07-23-2020 Governor strengthens COVID masks order, says in-person back to school is less likely if v

Governor strengthens COVID masks order, says in-person back to school is less likely if virus numbers are

on the increase in an area

By Jon Bisnett

Governor Gretchen Whitmer signed Executive Order 2020-147 Friday, July 10 that requires Michiganders to wear masks in all public indoor spaces and crowded outdoor spaces. One week later, Whitmer penned Executive Order 2020-153, rescinding the previous order, while strengthening the rules requiring all Michiganders to wear a mask.

This newest order clarifies that businesses may not assume that an unmasked customer cannot medically tolerate a face covering, though they can accept a customer’s verbal representation to that effect. It further demands public safety officers to wear a face covering unless doing so would seriously interfere in the performance of their responsibilities, and lastly clarifies that wearing a mask at a polling place for purposes of voting in an election is not required, but strongly encouraged.

The requirement of the order does not apply to individuals who, among other things: are younger than 5 years old; cannot medically tolerate a face covering; are eating or drinking while seated at a food establishment; when exercising wearing a face covering would interfere in the activity; are at a polling place for purposes of voting in an election.

State Legislature reacts

Lawmakers expressed concern over Whitmer’s use of the statewide emergency alert system to inform residents of COVID-19 related executive orders goes too far. “This is an overt abuse of a service designed to alert people of legitimate emergencies — the Governor has gone beyond the scope and intent of the law and is now somewhere over the rainbow and approaching Oz,” Republican Senator Pete Lucido said in a statement.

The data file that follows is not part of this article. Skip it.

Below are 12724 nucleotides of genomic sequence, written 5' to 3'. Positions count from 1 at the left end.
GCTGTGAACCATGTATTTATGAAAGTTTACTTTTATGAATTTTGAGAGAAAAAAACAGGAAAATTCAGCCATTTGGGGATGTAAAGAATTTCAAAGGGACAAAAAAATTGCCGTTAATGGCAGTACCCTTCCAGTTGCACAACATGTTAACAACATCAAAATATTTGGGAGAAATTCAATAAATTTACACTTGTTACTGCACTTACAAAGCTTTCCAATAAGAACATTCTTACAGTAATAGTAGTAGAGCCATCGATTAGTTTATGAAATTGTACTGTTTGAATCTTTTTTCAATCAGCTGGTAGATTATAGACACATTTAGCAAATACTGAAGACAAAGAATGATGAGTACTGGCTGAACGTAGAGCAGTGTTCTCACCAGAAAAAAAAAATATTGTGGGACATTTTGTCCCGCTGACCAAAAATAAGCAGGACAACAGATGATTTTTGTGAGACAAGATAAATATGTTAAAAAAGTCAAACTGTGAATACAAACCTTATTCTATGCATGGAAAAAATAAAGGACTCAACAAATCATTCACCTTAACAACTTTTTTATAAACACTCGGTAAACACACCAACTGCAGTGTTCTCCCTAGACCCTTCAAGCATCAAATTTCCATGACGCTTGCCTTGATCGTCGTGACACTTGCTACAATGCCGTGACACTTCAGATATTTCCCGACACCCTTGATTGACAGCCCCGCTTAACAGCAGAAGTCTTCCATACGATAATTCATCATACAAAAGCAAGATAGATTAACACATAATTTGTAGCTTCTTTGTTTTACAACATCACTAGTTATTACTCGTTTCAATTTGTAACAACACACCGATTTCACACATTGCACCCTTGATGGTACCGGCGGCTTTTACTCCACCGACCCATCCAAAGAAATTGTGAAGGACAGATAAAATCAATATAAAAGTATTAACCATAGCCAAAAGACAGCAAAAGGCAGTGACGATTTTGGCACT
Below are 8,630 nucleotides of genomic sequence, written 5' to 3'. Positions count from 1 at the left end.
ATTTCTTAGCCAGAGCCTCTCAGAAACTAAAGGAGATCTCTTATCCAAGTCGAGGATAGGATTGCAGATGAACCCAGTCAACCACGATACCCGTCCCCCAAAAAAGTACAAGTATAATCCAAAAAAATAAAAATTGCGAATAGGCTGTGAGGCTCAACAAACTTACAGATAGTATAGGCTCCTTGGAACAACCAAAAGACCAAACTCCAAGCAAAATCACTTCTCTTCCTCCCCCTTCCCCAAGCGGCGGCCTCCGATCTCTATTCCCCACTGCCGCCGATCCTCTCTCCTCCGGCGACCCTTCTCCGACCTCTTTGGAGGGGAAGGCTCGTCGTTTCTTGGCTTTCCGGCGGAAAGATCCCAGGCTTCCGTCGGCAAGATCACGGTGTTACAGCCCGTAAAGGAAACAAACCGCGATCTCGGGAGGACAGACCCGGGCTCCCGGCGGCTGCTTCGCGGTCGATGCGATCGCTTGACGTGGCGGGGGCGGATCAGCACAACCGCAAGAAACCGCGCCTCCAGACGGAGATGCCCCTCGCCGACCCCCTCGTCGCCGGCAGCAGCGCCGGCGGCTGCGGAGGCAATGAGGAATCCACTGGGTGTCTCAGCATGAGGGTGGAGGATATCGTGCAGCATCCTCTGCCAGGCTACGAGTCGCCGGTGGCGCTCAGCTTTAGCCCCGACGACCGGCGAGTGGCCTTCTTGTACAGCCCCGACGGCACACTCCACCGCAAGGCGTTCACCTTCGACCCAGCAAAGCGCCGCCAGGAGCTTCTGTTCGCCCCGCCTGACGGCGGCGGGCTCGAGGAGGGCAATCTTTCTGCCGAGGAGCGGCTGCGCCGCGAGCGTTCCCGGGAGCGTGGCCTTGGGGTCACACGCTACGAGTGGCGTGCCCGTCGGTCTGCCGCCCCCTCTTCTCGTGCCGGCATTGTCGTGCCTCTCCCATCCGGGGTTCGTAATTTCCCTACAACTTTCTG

The alert in question issued Monday afternoon to cell phone owners in Michigan, warned of Whitmer’s executive order requiring masks going into effect. Previously, Whitmer’s administration also used the emergency alert system to remind residents when the COVID-19 stay-at-home order went into effect back in late March.

Whitmer’s Back to School plan

The Governor’s “Return to School Roadmap” plan is feared less and less plausible by some each time the Governor speaks of the reopening of Michigan schools this fall. Educational insiders at the state’s highest level are concerned the Governor is setting the stage to shut down face-to-face schools altogether. The threat of closing schools has been described as a pawn tossed about in the pursuit of her mask initiative.

“We are only seven weeks away from what we hope to be our kids’ return to in-person instruction,” Whitmer told Michigan News Network. “That is looking less likely as well.” Schools around the state won’t be allowed to hold in-person classes if their region is not in Phase 4 of the governor’s MI Safe Start Plan. Whitmer says, “I am hopeful that in the coming weeks we’re going to see these numbers go down, and perhaps we can solidify at least phase four, maybe even reengage more things in our economy,” Whitmer said. “But it all depends on mask wearing, and that’s why it’s so difficult to give you a hard and fast date, and a hard and fast number.”

National scene

COVID deaths have continued to rise in many U.S. states after initially declining nationally, with eight states on Sunday reporting a seven-day average in daily new fatalities more than 40 percent higher than a week ago.

The United States’ 7-day average for new daily coronavirus cases has now increased for 41 consecutive days. Kentucky, Louisiana, Oregon and South Carolina set records for new known infections, while 14 states broke records for average new cases.

In Washington, D.C., new round of COVID support is in the works on Capitol Hill and may include direct payments, unemployment support and a rollback in payroll taxes.

Cancellations

The world renowned 132nd edition of the Tournament of Roses Parade will not take place on Jan. 1, 2021.

Chief Executive David Eads said, “We’re disappointed, but the health and well-being of all our participants and guests is our top priority.”